At 13, I stopped growing and really got fat. I believed I desperately needed that food. The years between 12 and 17 were the absolute worst of my life – far worse even than my later years as a crack addict.

And so I ate. I don’t know what I would have done without food to soothe and comfort. Compulsive eating kind of saved me.

When I got too fat for my taste (and for my peers who teased me relentlessly), I stopped eating. Starving became a new way to cope. It was an all consuming activity that kept me really busy.

Counting calories and weighing myself were my full-time commitments. If I found myself frightened or worried or unhappy and uncomfortable, I’d purposely force myself to start counting calories, which helped me forget about my troubles.

Later, when I just couldn’t starve anymore, I started bingeing again. But weight gain proved intolerable and I discovered vomiting as a new tool and coping method. Bulimia offered the added benefit of dealing with my insomnia – now i had something new to do all night when I couldn’t sleep.

Were these healthy, happy and good coping mechanisms? NO, they severely damaged me physically and mentally BUT they were trying to help me, in their own misguided way.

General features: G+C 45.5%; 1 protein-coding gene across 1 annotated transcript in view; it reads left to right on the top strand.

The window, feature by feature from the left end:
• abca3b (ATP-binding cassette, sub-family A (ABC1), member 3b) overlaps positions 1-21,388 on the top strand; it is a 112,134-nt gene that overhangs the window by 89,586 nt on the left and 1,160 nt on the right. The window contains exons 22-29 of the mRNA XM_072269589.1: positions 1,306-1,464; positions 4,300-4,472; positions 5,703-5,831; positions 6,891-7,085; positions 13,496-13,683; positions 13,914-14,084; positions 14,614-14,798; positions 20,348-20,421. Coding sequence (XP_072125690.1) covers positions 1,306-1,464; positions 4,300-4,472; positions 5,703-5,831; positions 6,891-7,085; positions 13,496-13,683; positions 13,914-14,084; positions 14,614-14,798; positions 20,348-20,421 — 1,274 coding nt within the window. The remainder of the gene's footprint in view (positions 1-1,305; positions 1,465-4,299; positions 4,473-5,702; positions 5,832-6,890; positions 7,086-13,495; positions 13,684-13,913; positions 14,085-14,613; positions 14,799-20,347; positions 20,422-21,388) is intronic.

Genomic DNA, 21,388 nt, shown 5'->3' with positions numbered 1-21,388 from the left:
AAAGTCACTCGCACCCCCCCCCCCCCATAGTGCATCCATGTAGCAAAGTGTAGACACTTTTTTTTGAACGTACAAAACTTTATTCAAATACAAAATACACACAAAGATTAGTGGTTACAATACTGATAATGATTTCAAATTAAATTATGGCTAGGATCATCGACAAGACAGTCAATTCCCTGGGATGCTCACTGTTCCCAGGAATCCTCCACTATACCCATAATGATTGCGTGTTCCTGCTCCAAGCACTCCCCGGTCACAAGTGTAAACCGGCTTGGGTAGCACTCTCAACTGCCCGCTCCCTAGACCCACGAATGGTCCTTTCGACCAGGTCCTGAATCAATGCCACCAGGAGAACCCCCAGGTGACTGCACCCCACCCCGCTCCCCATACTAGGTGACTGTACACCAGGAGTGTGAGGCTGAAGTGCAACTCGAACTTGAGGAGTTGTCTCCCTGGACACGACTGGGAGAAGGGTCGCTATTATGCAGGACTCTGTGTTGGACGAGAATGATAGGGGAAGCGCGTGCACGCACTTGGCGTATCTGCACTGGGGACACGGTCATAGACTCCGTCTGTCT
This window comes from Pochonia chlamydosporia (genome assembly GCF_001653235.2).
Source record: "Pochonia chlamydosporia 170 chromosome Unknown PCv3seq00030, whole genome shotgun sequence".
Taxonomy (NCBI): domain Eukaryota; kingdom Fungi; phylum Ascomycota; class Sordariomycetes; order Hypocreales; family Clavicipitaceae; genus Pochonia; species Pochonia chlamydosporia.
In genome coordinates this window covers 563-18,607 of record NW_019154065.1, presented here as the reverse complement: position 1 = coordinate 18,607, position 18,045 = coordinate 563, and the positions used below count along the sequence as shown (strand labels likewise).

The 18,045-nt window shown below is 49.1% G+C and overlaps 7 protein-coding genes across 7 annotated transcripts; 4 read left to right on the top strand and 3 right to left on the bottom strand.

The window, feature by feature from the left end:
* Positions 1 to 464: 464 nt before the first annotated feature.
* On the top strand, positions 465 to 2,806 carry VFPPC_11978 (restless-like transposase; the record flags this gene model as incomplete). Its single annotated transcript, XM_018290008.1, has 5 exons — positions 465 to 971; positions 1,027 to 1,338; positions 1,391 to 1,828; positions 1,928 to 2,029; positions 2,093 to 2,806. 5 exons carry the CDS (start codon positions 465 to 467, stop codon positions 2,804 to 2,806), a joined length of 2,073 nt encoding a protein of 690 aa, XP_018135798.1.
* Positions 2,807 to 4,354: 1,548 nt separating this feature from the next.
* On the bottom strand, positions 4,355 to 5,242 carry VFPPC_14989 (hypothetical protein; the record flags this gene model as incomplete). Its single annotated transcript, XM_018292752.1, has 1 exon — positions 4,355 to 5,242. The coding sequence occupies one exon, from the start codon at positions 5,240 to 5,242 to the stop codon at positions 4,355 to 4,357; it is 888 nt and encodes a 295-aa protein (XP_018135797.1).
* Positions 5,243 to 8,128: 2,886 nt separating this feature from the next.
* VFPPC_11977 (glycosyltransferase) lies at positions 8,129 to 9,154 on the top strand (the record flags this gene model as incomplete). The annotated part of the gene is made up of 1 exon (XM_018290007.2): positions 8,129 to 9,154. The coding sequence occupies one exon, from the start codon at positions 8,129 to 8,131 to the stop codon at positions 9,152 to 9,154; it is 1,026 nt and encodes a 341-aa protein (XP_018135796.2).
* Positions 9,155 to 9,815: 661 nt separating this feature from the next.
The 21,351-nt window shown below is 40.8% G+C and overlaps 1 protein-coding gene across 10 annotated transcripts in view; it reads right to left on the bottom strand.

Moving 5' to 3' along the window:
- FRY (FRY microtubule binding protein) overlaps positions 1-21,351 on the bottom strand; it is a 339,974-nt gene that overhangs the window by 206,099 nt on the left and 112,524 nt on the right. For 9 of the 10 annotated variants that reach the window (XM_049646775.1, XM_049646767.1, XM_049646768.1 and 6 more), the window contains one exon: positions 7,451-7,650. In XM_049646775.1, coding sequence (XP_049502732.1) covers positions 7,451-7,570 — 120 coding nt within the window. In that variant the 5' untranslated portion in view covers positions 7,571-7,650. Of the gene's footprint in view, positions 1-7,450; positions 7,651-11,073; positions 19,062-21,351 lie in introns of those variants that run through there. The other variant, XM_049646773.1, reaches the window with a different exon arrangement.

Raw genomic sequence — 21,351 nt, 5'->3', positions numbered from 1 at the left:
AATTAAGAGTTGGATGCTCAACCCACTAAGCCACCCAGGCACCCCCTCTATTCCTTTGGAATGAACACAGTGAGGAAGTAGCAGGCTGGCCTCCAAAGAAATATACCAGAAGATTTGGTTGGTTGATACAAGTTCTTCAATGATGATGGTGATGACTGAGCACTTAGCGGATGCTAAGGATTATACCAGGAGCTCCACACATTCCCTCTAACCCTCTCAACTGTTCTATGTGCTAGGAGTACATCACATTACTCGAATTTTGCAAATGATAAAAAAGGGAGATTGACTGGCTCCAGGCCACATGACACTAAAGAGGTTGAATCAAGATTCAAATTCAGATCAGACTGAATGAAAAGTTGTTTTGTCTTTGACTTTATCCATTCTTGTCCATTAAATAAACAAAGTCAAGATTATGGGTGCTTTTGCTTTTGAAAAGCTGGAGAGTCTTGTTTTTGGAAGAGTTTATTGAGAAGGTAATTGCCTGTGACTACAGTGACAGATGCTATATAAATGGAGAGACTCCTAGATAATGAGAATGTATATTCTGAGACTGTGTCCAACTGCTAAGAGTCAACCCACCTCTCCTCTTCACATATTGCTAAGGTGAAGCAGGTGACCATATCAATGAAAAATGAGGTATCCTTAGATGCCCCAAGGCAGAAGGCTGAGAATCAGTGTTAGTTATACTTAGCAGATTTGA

I don’t hate my eating disorder anymore, as I did for so many decades. I feel compassion. And that’s truly comforting.

More Food.

I keep thinking about something that came up in my last post – if I didn’t gain weight, would I eat a lot more?

I think there’s an assumption that I would.

I grew up with my best friend, Frank, who couldn’t gain weight even if he had an Ensure I.V. pumping into his system 24/7. As much as I LOVED him, I was wildly, crazily jealous that he could eat whatever he wanted and not gain an ounce. No matter how many problems he had, and there were plenty, I believed him the luckiest man on earth – simply because he was naturally skinny.

At a bbq the other day, my friend’s son John said that his brother had ‘won the gene pool lottery’, because he, like Frank, can eat anything and everything and stay super thin. John and his other relatives are plump by nature.

I understand that in our society, it’s much easier and acceptable to be thin. But it’s interesting that it seems universally true that eating more is better.